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The Euthanasia Temptation: Those Who were Thought Dead might be Alive

Posted Sep 22 2008 10:45am

Kevin Roeten has a column this week at PewSitter titled The Euthanasia Temptation: Those Who were Thought Dead might be Alive.

It’s more common than you might think: people who were thought to be dead and now are healthy. Do we dare make the judgment on who lives and who dies? . . . Sometimes people are told they will never recover from a serious injury, or their life is no longer worth living. Others are in constant pain. Still others may be thought to be in a 'comatose' or 'permanent vegetative state'. . . . Here are a just a few of the recent cases in the news about people though to be beyond hope and targets of euthanasia.

1) From June of 2007 - Jan Grzewski was a Polish railway worker who was hospitalized after an injury at work and remained in a coma; doctors found cancer in his brain and predicted he would not recover; after 19 years he spontaneously woke up and talked about memories of when he was in a coma.
2) From September of 2007 – A Venezualian named Carlos Camejo was declared dead after a highway accident, and was sent to a morgue; he woke up in excruciating pain while medical examiners started their autopsy; examiners determined something was amiss when the body started bleeding.
3) From October of 2007 - Jesse Ramirez, from Phoenix, AZ, was considered fatally injured when his SUV crashed into a pottery store; his wife made the decision to pull his feeding tube out and Jesse went 6 days without food or water; all had prepared for his aforementioned death; shortly after hospice officials reported that Jesse was indeed awake and alert; he was transferred to a rehab center and put into recovery.
4) From February of 2008 – The relatives of a 65 year old Minnesota woman named Raleane Kupferschmidt, were told by doctors she was brain dead with no brain activity, and that she would not recover; a CT scan revealed she had suffered a massive cerebral hemorrhage a month earlier; doctors had removed her breathing tube and were waiting for her to die; but she began sucking on an ice cube and began to mouth words; later she exclaimed "God’s not done with me yet."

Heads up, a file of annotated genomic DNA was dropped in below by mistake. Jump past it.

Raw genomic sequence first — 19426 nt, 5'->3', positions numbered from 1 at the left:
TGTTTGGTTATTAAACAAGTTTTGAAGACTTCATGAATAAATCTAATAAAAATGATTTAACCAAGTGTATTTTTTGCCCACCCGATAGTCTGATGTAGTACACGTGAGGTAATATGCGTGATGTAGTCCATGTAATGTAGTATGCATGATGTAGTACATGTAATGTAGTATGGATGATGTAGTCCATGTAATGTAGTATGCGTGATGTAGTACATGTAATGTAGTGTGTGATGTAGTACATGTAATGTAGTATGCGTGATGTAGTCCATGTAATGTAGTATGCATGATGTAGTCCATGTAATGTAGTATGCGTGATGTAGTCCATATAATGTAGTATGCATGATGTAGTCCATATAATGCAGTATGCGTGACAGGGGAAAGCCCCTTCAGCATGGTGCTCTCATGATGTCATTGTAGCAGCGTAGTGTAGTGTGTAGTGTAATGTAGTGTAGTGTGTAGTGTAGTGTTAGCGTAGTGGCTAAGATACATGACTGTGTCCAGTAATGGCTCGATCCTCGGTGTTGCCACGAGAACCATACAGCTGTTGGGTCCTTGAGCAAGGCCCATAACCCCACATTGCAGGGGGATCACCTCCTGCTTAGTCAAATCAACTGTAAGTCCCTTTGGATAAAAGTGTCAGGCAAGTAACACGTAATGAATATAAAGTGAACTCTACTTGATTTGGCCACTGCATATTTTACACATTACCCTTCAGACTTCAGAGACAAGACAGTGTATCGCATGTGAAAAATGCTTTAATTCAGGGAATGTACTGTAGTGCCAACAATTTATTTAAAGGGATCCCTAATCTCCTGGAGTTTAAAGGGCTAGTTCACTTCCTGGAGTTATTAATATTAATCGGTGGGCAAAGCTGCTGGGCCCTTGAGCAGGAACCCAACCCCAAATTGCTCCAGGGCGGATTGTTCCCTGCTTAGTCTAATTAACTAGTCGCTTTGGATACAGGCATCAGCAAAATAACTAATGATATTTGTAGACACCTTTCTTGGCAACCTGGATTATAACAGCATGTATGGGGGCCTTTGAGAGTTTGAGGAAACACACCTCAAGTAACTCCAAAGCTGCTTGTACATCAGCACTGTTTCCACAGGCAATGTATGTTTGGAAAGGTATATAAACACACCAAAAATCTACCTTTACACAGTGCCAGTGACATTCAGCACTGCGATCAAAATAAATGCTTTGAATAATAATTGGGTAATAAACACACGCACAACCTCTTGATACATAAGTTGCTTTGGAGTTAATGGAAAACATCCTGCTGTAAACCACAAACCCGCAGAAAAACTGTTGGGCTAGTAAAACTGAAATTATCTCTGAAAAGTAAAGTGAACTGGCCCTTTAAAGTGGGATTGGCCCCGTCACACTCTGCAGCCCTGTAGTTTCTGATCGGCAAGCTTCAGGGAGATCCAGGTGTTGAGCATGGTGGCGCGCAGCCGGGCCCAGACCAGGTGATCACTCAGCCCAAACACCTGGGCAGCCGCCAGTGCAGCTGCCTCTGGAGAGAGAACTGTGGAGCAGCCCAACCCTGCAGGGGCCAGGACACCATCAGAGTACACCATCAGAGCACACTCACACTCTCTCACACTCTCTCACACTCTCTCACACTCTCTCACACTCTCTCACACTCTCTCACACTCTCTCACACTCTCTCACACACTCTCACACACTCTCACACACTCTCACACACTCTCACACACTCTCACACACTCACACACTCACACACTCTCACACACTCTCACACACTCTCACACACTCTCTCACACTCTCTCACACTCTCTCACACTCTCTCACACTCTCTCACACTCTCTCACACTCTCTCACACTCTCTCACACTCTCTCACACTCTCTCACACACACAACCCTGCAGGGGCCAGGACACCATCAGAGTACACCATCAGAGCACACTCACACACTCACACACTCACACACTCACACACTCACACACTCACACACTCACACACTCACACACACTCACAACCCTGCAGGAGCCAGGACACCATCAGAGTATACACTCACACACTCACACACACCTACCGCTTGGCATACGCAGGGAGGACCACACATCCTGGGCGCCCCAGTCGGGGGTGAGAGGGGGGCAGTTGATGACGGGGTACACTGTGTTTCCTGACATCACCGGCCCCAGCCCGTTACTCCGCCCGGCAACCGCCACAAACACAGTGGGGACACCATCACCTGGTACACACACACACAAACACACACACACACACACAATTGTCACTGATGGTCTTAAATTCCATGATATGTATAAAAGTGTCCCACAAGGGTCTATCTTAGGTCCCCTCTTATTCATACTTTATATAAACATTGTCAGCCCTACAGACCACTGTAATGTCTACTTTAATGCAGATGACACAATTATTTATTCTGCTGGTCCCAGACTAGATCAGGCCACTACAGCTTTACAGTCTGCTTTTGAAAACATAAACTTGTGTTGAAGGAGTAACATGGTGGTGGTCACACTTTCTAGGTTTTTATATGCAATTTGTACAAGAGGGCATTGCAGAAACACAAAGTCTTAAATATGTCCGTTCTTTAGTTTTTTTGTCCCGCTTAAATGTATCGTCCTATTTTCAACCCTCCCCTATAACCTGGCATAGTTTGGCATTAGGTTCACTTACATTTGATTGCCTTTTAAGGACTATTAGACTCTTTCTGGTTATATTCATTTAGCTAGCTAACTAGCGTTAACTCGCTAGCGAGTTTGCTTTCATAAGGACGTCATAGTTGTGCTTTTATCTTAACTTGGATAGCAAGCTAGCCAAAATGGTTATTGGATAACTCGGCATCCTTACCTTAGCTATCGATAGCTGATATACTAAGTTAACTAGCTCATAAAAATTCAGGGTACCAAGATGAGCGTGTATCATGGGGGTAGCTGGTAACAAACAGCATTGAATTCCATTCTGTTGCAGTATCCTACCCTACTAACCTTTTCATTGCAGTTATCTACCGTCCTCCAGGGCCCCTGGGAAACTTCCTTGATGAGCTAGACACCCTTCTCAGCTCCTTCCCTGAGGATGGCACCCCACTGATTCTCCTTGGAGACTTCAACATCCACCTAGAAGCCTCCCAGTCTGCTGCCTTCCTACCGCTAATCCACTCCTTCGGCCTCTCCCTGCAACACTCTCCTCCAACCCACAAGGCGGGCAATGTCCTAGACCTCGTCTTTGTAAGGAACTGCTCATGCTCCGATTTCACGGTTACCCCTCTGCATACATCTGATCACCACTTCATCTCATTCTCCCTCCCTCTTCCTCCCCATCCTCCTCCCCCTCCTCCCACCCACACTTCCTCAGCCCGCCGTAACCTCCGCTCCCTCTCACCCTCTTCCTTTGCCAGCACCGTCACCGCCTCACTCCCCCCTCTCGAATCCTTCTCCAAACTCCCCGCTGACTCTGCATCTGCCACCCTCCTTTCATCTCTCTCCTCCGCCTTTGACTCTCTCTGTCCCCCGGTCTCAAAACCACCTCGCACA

5) In March of 2008 - A girl named Haleigh Poutre from Boston, MA was so brutally beaten 2 years ago by her adoptive parents she was left in a coma not expected to revive; a CAT scan revealed a subdural hematoma (blood on surface of brain); as a ward of the Massachusetts Department of Social Services, Haleigh was to have all life support removed after only 6 days; the court decided to euthanize her, and shortly thereafter she began breathing on her own; her feeding tube was left in and she has recovered most of her cognitive abilities.
Roeten goes on to use these cases as examples of why neither physicians nor surrogates should make decisions that "existing life is not worth living." But this goes way too far. Whether LSMT is withdrawn with or without the consent of the patient's surrogate, the fact that these patients were not actually as bad off as they were thought to be occasions no rethinking of medical futility disputes. Death is a well-settled basis for stopping LSMT. The fact that the diagnosis is sometimes erroneously made ought not change that. Asking for 100% certainty is not only overly-demanding but also completely anomalous with the rest of medicine.

Ethicists and lawyers may someday agree that PVS is also a legitimate basis for stopping LSMT even without surrogate consent. Obviously, we must be confident of the diagnosis before applying that principle to any particular patient. But the remote possibility, however real, that the diagnosis is wrong must not undermine the principle itself.
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